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I think it's been said before on a similar thread, but it really doesn't matter how easily humans can identify a species, it only matters how well the bird itself can

Although I agree that much more work needs to be done before I would feel comfortable labeling the different types as different species.

Also I am not aware of any subspecies which have non fixed distributions during the breeding season. Of course, in winter there is plenty of mixing.
Personally I think that the only question in the Crossbill species debate is "where exactly do we draw the line when defining two separate species?".

There is one very good example of a species that has 'sub groups' with clearly different vocalisations, and which can now be found co-habiting the same areas throughout the year - often with very limited interbreeding between the different 'groups'.
I realise that it is generally considered 'politically incorrect' to even suggest that the same subspecies/race concept that we apply to other animals can be applied to humans (I think partly because the term 'subspecies' can be taken as an implication that one or more races are 'below' others), but I do think that comparisons can be made.

So the crossbill scenario (as I understand it) is that there are groups that can be separated by different vocalisations but (in most cases) have been found to be practically indistinguishable genetically, and physical differences are so slight that they are of no practical use. The idea that these should be treated as different species is apparently supported by the fact that they can be found breeding in the same areas with limited interbreeding between groups with different vocalisations.

The human comparison: There are groups that can be separated by vocalisations (I can recognise several languages even though I may not understand them, and there are easily distinguished regional differences even within a country). Genetic differences are apparently slight, but physical differences can sometimes be obvious - although not necessarily linked to differences in vocalisation. Finally (and this may be disputed by some), although humans from all parts of the world can be found in the same cities, there is relatively little interbreeding between groups with different vocalisations (languages). I doubt that anyone can disagree that wherever there are immigrants into a country, communities of people with the language and culture become established. There is obviously some degree of mixing between people from different countries, but I think that it is fair to say that this is clearly restricted if one person does not speak the language understood by the other.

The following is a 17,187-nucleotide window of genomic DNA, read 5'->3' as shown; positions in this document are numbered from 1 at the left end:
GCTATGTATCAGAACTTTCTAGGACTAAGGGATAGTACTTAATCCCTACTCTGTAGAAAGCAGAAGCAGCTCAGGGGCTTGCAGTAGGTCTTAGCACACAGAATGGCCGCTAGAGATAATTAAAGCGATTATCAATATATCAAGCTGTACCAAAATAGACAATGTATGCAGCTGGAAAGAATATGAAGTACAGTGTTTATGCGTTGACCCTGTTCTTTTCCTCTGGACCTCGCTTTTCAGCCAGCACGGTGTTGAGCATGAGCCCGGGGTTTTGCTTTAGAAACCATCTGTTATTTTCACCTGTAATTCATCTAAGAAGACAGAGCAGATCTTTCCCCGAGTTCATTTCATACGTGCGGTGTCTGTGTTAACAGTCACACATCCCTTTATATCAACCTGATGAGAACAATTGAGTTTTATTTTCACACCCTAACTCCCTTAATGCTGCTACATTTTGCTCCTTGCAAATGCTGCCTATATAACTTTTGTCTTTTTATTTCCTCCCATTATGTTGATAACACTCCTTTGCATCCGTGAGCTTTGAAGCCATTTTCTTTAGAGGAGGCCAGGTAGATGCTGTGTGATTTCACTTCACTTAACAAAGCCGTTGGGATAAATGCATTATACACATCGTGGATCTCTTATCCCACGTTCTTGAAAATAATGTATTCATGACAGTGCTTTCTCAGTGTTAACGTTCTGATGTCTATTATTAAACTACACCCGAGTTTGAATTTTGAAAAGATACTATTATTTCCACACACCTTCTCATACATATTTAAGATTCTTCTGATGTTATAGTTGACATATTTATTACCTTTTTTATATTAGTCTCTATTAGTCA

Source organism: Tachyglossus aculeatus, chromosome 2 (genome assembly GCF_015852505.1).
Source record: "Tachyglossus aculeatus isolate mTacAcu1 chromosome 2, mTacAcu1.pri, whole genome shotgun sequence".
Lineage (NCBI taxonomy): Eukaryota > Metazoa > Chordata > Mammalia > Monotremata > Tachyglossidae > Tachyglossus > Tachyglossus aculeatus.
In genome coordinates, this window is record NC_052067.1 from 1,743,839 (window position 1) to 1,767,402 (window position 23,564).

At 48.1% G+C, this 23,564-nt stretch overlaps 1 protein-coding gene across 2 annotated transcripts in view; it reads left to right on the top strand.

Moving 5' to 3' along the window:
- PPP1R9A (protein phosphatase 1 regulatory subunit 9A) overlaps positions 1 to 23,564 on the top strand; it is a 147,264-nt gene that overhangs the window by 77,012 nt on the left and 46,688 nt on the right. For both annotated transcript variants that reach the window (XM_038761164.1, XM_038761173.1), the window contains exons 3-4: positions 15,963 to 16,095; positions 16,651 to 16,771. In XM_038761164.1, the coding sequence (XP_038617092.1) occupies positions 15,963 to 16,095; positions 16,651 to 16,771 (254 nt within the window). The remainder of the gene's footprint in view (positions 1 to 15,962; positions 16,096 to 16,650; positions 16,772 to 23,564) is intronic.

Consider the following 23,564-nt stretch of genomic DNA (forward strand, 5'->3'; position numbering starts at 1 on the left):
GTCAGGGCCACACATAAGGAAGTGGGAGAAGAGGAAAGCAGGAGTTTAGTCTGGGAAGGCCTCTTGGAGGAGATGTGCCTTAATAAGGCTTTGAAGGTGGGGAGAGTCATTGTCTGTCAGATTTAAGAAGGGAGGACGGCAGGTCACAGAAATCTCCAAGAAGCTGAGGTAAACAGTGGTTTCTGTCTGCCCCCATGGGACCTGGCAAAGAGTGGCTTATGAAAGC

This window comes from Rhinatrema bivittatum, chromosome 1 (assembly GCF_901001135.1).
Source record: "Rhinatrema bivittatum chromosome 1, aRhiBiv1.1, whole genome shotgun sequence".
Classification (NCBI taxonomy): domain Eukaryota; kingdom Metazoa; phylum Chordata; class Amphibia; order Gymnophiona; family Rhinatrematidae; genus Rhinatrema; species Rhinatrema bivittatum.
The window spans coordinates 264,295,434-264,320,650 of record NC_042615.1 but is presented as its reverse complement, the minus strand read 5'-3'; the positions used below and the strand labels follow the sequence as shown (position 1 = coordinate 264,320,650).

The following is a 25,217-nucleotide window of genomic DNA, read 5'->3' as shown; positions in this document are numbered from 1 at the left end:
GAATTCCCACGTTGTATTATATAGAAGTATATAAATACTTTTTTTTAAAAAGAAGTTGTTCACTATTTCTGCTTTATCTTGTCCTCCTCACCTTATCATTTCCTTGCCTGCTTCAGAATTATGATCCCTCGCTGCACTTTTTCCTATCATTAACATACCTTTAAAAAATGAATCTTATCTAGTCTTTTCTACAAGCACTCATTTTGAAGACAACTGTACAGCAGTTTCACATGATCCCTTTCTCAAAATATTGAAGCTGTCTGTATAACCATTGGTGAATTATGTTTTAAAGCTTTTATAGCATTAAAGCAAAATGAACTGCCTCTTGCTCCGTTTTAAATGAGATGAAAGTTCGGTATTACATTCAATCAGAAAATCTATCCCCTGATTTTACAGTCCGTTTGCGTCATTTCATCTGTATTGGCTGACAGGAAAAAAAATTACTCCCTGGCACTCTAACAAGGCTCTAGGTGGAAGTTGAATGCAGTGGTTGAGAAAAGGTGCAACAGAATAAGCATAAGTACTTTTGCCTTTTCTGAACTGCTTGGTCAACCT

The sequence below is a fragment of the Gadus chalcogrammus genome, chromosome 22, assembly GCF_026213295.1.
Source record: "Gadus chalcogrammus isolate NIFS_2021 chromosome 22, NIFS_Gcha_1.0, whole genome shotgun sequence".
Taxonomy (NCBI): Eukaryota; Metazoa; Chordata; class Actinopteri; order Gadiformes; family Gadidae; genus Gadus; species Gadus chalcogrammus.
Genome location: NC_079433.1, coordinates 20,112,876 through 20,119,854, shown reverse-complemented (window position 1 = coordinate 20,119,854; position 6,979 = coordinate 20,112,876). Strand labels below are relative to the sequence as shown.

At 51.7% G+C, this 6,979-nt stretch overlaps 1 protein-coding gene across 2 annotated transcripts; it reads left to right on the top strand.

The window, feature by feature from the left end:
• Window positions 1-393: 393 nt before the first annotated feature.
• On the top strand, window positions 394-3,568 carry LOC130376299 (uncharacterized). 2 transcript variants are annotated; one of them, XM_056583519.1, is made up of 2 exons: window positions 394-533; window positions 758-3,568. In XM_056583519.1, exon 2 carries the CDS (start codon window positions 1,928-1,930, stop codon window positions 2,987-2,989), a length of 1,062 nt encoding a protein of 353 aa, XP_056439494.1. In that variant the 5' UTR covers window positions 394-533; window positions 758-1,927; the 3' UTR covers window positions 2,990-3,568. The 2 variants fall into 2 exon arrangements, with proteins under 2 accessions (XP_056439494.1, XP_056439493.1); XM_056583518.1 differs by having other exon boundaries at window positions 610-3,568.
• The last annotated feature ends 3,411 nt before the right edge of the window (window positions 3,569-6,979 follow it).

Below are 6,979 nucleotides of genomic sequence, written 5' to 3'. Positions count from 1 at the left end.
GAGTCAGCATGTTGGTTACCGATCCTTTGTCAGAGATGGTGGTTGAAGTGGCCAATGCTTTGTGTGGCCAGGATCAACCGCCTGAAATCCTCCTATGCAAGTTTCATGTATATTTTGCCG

Returning to the crossbills - perhaps there is mixing, and interbreeding, between different 'vocal groups'. If this were the case, surely it would be most likely when a bird from one group learnt the calls/song used by another group and then started using these when associating with birds that use these different calls? Exactly the same as humans learning, and using, another language to allow them to communicate and mix with another group.

It may well be that crossbills are best treated as a number of different species, personally though I'm yet to be convinced, and until a lot more research is available I think that it is better to be conservative with regard to the number of species (I'm not even convinced that Scottish Crossbill is really a valid species!).
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Old Friday 24th September 2010, 17:41   #31
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I suppose my point is, if voice is learned, there are no genetic differences and no morphological differences between populations, then how are humans deciding which populations are or are not interbreeding with which other populations?
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So the crossbill scenario (as I understand it) is that there are groups that can be separated by different vocalisations but (in most cases) have been found to be practically indistinguishable genetically, and physical differences are so slight that they are of no practical use.
Please read some of the articles listed above, or here:

http://www.birdforum.net/showthread....ght=crossbills

There are morphological differences. Granted, these "ornithologists' differences" and not "birders' differences," but they are statistically significant and consistently found. Otherwise... why would this body of research even exist?

I'm sure I'd agree that if the ONLY thing different about these birds were their voices, it would be a fairly minor distinction, but that simply isn't true.
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Old Friday 24th September 2010, 21:54   #32
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I have read all these papers.

Let's look at the Condor "new species" description from last year.

Diagnosis: "Very similar to other Red Crossbills in North America but larger (body mass and bill depth, but upper mandible relatively short) on average than other Red Crossbills currently found commonly north of Mexico (Table 1) and with distinctive vocalizations (see below; Smith and Benkman 2007). As in other Red Crossbills, males are reddish in body coloration whereas females are greenish-gray and smaller than males (Table 1; see below)."

Conclusion:
Voice - different, but see above discussion.
Plumage - the same.